For Approval: The netX Public Lisense (in plain text)
patrice-emmanuel.schmitz at be.unisys.com
Thu Oct 7 14:13:39 UTC 2010
John Cowan scripsit
> Some 11,000 web pages now say, "Imagine a fearsomely comprehensive
> disclaimer of liability. Then fear, comprehensively." But even in
> the U.S. no disclaimer, however fearsome or comprehensively worded,
> can possibly protect anyone from being sued for their own intentional
> misconduct. For example, a sign in a hotel room saying "The management
> is not responsible for valuables stolen from the room" does not protect
> the hotel if its own employees steal them! Nor, as a matter of public
> policy, are disclaimers effective in cases of gross negligence (aka "want
> of even slight care" and other terms), though the definition of gross
> negligence varies from state to state (and even from judge to judge).
> Typically it involves behavior that is (objectively) highly risky, but is
> is pursued anyway with conscious indifference to the welfare of others.
> (English law as opposed to U.S. law doesn't have a concept of gross
> So there is no substantive difference in U.S. law between a waiver that
> includes or excludes intentional misconduct and gross negligence. Indeed,
> exclusion may be the safer policy: it is not unheard-of for courts to
> refuse to narrow such waivers, preferring to throw them out altogether.
> Courts don't like covenants not to sue, for obvious reasons.
> What is more, an open-source licensing agreement is a contract of adhesion
> (that is, it is put forward by one party on a non-negotiable "take it
> or leave it" basis), and therefore will be read, in cases of doubt,
> against the party who wrote it. It's not particularly clear, therefore,
> whether a disclaimer of liability in cases of ordinary negligence will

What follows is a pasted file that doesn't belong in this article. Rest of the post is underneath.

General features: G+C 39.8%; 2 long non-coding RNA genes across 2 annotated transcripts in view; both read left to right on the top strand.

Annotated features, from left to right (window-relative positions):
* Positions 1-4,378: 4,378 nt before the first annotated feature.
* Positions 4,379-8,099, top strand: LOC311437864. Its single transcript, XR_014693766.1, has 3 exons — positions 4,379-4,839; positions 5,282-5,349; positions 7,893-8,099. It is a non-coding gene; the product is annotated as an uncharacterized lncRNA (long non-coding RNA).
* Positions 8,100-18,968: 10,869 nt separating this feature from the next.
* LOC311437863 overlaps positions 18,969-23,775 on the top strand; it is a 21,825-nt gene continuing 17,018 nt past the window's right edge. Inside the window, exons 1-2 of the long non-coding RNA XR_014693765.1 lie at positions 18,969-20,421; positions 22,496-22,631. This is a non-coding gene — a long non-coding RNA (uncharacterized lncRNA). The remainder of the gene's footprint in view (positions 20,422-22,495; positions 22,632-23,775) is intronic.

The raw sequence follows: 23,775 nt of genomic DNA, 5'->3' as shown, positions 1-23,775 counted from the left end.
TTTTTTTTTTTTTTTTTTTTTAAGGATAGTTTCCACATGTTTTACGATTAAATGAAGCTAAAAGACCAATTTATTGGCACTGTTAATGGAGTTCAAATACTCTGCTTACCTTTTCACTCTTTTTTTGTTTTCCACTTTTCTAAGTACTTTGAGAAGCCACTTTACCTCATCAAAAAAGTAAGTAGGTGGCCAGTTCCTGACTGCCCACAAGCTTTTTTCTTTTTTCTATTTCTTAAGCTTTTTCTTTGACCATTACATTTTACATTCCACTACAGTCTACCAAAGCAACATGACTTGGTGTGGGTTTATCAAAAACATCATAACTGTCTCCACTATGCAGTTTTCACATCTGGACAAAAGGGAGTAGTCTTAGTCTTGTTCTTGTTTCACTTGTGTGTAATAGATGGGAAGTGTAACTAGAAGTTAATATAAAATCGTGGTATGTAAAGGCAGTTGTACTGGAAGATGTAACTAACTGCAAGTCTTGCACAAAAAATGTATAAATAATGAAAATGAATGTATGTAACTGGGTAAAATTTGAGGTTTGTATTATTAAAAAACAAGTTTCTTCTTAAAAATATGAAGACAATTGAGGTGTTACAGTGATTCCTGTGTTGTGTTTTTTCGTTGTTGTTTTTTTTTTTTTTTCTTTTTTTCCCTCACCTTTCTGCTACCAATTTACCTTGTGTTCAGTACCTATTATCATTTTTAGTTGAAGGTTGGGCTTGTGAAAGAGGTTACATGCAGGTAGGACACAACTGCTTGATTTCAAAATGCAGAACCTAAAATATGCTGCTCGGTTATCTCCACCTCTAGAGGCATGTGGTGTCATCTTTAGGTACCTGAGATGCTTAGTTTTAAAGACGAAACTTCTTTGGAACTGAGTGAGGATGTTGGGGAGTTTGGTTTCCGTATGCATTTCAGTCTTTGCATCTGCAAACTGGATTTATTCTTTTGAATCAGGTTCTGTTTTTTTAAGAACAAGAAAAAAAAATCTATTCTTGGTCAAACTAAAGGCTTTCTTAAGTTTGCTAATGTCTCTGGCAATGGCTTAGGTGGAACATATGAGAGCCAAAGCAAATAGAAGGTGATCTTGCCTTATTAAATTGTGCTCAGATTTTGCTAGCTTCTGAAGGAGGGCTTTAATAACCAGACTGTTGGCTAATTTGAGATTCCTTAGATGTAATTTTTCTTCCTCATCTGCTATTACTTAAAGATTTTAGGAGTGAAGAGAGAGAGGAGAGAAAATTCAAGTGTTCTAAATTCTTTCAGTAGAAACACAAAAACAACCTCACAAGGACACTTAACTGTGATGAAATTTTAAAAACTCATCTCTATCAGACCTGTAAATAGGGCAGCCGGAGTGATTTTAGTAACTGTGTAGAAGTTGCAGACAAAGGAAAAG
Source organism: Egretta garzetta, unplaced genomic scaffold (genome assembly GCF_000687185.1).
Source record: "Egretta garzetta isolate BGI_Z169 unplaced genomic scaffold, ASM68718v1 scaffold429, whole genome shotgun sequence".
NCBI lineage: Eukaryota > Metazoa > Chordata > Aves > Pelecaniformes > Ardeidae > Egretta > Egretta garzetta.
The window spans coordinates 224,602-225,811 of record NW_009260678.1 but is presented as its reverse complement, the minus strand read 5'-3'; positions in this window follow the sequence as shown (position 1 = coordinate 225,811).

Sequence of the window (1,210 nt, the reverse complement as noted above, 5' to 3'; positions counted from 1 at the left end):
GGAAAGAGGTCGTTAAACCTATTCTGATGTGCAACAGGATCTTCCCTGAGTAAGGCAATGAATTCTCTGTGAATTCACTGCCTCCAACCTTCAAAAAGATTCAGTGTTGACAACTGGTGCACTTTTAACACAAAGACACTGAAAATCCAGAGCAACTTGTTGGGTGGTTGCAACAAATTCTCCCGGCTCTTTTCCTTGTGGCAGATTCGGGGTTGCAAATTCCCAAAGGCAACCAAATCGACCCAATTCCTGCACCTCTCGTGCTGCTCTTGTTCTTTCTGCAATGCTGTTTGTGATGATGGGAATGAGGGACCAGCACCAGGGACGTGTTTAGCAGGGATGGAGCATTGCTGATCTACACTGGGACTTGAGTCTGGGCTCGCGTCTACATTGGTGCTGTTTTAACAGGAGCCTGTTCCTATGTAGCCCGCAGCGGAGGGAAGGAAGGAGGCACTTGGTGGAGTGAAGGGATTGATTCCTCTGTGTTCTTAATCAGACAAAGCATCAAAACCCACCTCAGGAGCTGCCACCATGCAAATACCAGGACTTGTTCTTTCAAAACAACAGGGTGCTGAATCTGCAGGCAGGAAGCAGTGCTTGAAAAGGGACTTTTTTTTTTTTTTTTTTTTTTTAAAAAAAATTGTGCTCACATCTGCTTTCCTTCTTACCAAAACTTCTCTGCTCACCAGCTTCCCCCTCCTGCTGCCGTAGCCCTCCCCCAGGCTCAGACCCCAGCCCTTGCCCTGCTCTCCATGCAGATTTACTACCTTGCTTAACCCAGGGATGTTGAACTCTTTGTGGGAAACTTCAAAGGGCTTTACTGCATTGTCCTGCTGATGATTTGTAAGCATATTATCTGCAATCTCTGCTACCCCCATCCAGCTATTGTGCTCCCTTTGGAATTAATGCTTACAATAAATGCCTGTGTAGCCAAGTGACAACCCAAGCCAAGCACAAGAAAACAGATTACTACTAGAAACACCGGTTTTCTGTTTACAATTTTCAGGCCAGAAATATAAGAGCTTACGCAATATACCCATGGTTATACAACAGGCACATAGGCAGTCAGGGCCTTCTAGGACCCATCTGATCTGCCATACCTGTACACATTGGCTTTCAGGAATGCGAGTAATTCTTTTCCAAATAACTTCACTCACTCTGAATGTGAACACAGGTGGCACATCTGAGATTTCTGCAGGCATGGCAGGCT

> stand up in court either, particularly if there is a major imbalance of
> bargaining power between the parties.
> So fear, comprehensively.
> I am not a lawyer; this is not legal advice, nor is it the unauthorized
> practice of law. I disclaim all liability for general, special,
> incidental, and consequential damages suffered by you as a consequence
> of paying any attention to what I say.
[Schmitz, Patrice-Emmanuel] Well John, I appreciate your disclaimer above (and I *am* a lawyer :-)). Sure you may be right concerning US law (that - I confess - I ignore). In Europe, liability exclusion must not only be moderated in case of wilful misconduct but also in consideration of statutory product liability laws... However, IMHO the purpose of the discussion is not to compare US and EU laws, but to fix the point that according to the 10 OSI rules "there may be good reasons for not approving the netX Public Licence (as Carlo Piana said) but not because of their liability exclusion provision (which is outside the scope of copyright)".
> John Cowan cowan at ccil.org http://ccil.org/~cowan
> I come from under the hill, and under the hills and over the hills my
> led. And through the air. I am he that walks unseen. I am the clue-
> the web-cutter, the stinging fly. I was chosen for the lucky number. --
More information about the License-review